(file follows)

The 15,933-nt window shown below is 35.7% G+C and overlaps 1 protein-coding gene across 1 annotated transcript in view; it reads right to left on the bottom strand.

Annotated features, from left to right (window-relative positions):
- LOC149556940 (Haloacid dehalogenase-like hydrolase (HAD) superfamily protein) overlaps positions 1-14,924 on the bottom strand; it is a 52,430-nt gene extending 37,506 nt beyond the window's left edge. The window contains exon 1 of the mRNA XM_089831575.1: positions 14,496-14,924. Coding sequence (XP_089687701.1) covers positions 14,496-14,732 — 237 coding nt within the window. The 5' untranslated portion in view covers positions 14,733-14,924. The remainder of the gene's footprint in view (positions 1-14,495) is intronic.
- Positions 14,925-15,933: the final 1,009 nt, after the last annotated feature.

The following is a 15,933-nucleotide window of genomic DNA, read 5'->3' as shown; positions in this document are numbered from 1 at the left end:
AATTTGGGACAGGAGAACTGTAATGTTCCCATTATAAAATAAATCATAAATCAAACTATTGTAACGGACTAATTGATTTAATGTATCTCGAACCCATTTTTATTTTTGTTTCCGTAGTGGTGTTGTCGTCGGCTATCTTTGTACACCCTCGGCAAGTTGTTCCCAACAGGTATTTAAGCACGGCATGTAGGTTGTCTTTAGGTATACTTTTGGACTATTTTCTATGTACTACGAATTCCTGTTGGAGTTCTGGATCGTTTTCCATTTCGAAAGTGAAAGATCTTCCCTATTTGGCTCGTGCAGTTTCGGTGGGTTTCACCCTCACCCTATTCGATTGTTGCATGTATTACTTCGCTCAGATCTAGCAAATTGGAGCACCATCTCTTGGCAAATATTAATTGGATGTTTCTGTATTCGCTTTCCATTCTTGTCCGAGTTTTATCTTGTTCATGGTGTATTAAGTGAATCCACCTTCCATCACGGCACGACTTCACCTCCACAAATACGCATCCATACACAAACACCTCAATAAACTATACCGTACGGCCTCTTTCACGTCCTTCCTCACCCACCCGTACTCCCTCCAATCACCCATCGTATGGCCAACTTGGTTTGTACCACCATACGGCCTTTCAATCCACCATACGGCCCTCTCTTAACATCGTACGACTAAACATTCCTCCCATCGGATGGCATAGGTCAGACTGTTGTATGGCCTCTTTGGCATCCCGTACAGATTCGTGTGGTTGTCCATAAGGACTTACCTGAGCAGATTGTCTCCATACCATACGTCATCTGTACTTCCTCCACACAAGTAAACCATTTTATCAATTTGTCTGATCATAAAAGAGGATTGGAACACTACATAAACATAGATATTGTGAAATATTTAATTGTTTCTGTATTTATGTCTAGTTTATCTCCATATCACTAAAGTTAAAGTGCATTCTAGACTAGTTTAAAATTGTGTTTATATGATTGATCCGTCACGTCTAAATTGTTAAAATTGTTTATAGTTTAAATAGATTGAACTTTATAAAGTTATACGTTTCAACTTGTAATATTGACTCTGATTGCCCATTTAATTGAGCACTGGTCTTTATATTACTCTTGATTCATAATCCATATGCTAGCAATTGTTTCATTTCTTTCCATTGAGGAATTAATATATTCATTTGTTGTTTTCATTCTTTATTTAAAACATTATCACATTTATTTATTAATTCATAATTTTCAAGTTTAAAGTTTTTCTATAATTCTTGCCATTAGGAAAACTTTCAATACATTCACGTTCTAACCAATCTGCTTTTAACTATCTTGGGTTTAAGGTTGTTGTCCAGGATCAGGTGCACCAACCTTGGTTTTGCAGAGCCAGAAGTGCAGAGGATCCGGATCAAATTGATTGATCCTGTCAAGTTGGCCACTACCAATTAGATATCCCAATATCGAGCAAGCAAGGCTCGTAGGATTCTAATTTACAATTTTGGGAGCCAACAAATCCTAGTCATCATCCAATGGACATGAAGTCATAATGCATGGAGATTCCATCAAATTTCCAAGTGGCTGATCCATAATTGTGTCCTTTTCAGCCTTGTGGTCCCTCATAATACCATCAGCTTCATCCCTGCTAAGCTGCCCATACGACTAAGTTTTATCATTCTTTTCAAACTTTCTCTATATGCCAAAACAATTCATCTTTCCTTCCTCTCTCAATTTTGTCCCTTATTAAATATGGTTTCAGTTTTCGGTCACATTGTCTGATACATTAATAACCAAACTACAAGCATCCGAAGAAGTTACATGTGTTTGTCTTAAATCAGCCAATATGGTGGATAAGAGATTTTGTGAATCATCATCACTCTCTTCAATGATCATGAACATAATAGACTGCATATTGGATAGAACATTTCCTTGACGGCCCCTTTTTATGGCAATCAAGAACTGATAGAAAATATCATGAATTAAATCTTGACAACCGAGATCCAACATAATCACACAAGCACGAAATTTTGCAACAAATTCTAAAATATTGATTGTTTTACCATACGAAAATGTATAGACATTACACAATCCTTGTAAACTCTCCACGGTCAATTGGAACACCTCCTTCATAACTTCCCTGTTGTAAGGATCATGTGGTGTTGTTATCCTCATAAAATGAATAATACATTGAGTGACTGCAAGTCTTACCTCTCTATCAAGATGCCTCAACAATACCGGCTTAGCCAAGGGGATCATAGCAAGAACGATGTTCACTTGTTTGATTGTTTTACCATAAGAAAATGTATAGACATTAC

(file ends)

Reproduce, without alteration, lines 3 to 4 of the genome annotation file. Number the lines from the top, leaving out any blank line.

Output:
- LOC149556940 (Haloacid dehalogenase-like hydrolase (HAD) superfamily protein) overlaps positions 1-14,924 on the bottom strand; it is a 52,430-nt gene extending 37,506 nt beyond the window's left edge. The window contains exon 1 of the mRNA XM_089831575.1: positions 14,496-14,924. Coding sequence (XP_089687701.1) covers positions 14,496-14,732 — 237 coding nt within the window. The 5' untranslated portion in view covers positions 14,733-14,924. The remainder of the gene's footprint in view (positions 1-14,495) is intronic.
- Positions 14,925-15,933: the final 1,009 nt, after the last annotated feature.